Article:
Prosper considered himself a simple man – though, in truth, he was deep minded and though slow to speak, he said a lot.  He had seen just about all the wickedness man had to offer, as well as a surprising amount of good.  Roan Everett, by his recollection, was one of the worst human beings that the earth had ever spat up – despite the goodness of his father’s heart.  Prosper didn’t believe much in God or the Devil, but he did believe in good and evil and he knew that evil men walked among us – many with faces like angels.  Roan had been just such a man.  And the day that Keefe McCalister had put a bullet through Roan’s throat only one man had wept. 

Now, McCalister was dead, along with a good number of other folk that Roan had disliked or liked too much.  And Prosper figured that being dead was not likely to stop a man such as Roan from his desires.  There were some, Prosper knew, that believed only in the light of day and in what could be proven and seen.  Scientific folks, he imagined, lived a comforted life knowing so little about what really was.  The electric light, when it had come up and down the Valley, had shut out the shadows and put men’s hearts to rest.  But just because the dark was pushed back a bit didn’t mean it was gone or that the things that lurked in the dark of night or in the dark of men’s hearts were any less hungry.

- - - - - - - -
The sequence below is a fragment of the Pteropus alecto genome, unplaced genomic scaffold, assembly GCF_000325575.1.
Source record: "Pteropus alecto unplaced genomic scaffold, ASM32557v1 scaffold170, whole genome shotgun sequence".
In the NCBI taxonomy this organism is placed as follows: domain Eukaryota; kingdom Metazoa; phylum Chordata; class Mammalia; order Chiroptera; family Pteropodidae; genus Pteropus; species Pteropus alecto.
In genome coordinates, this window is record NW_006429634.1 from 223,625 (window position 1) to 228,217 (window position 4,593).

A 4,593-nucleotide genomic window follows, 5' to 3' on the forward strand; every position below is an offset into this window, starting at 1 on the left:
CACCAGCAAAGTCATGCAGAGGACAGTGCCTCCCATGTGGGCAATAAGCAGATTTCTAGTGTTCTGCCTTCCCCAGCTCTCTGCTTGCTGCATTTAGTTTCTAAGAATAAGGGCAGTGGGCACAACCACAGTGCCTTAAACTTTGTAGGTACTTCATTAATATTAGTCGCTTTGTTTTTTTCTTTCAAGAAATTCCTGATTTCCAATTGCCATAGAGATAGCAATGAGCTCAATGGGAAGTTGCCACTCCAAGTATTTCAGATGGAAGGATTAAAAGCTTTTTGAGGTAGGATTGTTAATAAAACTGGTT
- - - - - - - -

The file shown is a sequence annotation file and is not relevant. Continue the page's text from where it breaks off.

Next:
It was plain to see the cause behind the slew of dead and disappeared that had come upon the Valley.   The fact that most folk didn’t want to own what they already knew seemed a mystery to him.  He had, in his sixty years, known dead folk to walk more than once.  He had seen a crow speak with the voice of a girl and a river run red with blood.  He had heard, in the high hills, the sultry sweet voice of the Wampus Cat and found prints left behind that matched no creature he could name.  So when Alice Caldwell’s mother came crying to his door in the dusk, saying her daughter had took missing, he knew what had to be done.  Over the years, Vance had learned that truths, even the hardest ones to digest, had a certain taste to them.  And despite the illogic of it, he could taste this truth clear down to the bone.